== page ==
Augmented Reality Game Development with Unity and Vuforia


In the past few years, augmented reality has become very popular. From expensive devices like the Hololens, to your own pocket devices with Apple’s Arkit and Arcore for Android, augmented reality is fast becoming widely available. In this tutorial, we will make a simple project which utilizes image detection and motion tracking. The project is simple, but it will lay the groundwork for any other augmented reality projects you would like to build.


Because augmented reality makes use of some hardware, we are going to need a few things. The first is an android phone running at least 7.0. It is possible to use an iPhone or an iPad, but, for this example I used an android phone because building to an android phone is a lot easier than building to iOS. Or, if you don’t want to build to a phone you can use the webcam on your computer in most cases. Second, you will need to have a way to attach your phone to your computer (if you are using a phone). Third, a deck of standard playing cards. We will track the image of a playing card and then overlay a different image of a different playing card. The last thing you need to do is import Vuforia. The only way to do this is to re-install Unity. Open up the download assistant (for Unity 2017.3 or any other version later than that) and check “Vuforia Augmented Reality Support” (also check “Android Build Support” since we will be targeting Android) in the package manager.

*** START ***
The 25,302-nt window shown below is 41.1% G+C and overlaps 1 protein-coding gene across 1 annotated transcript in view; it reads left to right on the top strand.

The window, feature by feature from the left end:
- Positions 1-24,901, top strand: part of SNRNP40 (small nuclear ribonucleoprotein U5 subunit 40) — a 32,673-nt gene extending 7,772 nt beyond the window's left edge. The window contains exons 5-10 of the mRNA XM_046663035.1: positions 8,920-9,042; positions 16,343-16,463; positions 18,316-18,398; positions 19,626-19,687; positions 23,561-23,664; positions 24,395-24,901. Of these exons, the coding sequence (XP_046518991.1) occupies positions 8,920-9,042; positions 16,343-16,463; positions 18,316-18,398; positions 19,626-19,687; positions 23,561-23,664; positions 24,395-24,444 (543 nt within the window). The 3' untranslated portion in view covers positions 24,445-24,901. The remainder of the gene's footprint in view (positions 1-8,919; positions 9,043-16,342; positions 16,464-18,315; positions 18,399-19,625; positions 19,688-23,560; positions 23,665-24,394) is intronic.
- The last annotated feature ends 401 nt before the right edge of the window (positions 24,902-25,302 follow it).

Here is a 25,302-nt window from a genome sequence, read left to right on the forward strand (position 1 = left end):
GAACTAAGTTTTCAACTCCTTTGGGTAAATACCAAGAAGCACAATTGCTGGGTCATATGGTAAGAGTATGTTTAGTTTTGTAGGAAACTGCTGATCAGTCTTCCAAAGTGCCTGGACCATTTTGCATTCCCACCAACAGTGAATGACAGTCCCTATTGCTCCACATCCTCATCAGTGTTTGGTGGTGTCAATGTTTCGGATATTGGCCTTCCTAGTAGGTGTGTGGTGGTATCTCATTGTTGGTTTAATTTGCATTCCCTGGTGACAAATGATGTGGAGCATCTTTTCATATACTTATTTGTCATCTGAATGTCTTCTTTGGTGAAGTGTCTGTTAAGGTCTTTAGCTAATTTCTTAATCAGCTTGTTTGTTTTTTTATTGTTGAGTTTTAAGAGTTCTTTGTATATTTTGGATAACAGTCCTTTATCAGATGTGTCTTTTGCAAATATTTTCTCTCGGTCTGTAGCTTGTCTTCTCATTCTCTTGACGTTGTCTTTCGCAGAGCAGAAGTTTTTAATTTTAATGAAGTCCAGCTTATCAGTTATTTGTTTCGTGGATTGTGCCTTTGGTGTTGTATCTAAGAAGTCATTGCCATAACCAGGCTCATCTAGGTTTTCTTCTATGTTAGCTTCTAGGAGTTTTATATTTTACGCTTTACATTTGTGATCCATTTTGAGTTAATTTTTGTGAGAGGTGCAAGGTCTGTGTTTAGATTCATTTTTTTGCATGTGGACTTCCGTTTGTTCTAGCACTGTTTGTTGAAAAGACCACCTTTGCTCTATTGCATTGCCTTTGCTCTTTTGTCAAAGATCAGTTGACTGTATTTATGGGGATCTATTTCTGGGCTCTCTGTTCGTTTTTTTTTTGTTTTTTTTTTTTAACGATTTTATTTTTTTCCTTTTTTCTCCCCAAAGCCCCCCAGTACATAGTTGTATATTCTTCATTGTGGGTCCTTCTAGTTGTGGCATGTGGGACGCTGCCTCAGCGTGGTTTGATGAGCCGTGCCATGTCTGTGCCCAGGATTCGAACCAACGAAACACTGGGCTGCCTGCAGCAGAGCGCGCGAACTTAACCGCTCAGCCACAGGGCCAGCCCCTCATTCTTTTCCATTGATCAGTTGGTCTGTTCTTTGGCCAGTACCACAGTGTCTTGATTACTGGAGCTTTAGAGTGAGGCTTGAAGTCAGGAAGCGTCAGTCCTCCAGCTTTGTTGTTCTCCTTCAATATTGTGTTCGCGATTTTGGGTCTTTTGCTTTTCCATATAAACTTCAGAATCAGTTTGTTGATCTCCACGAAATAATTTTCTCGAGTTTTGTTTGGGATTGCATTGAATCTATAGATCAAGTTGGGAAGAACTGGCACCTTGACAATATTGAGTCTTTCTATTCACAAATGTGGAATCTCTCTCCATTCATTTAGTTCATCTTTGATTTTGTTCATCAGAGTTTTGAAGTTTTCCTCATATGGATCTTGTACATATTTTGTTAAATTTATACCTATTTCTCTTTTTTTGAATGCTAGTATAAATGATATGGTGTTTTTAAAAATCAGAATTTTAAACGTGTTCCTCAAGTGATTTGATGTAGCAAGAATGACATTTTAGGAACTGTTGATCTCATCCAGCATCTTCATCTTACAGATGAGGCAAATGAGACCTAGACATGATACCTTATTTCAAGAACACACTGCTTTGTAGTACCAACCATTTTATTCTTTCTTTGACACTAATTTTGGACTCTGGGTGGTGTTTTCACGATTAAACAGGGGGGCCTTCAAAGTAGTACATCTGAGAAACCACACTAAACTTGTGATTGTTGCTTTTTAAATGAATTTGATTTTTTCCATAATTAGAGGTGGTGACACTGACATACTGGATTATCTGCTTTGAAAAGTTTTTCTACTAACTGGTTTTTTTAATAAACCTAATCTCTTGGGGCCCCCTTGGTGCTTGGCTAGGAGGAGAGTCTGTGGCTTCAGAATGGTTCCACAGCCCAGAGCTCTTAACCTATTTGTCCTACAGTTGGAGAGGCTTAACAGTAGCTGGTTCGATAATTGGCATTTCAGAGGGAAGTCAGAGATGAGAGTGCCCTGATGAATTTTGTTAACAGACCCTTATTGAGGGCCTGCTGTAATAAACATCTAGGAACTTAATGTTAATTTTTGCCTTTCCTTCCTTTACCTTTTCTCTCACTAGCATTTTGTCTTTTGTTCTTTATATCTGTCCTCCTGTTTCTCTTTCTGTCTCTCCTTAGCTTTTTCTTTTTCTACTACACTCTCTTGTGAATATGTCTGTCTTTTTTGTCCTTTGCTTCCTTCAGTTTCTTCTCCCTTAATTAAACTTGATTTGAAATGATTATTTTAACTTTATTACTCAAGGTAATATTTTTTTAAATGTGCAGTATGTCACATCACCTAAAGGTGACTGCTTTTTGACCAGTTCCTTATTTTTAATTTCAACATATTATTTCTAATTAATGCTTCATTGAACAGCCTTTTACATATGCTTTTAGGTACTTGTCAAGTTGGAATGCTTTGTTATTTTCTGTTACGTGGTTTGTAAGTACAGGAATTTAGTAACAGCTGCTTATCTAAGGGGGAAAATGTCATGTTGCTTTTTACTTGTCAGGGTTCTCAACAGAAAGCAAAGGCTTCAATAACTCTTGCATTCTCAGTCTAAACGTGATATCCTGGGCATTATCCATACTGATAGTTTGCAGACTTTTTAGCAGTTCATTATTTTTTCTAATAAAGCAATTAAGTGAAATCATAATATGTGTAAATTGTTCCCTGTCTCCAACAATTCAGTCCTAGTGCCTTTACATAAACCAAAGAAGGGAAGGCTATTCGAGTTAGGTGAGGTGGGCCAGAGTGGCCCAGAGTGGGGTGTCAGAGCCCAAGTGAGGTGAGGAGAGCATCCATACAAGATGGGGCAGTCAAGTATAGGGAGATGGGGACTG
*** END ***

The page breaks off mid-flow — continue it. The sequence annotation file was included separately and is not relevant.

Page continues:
This will undoubtedly take some time so make a pot of coffee, go run errands, read a book, and then come back to find it is 50% done (sorry).


You can download the images here. There is a Six of Spades and an Ace of Clubs. You can choose which one you want to be detected and which one you want to be overlayed, I chose the Six of Spades as the one to be detected and then the Ace of Clubs as the one to be overlayed. If you would like, find some other playing cards that you would like to be detected as well, since it is only the Six of Spades that will have the Ace of Clubs overlayed onto it. Go to your project tab and create a new folder called “Images” then import the playing cards into this folder.

Setting up our Build Settings

Since we will be targeting Android there are a few things in the build settings that we have to change. If you aren’t going to use a phone and are using your webcam instead, you can skip this section. Go to File -> Build Settings

and then select the Android build platform then click “Switch Platform”.

It shouldn’t take too long since we haven’t imported much. Once that is done click on “Player Settings” and go to “Other Settings”. In order for Vuforia augmented reality to work, we need to disable “Multithreaded Rendering”, provide a company and project name in the “Package Name” field, and as an extra precaution, change the “Minimum API Level” to 7.0, this will prevent this project from running on a device that could have insufficient hardware.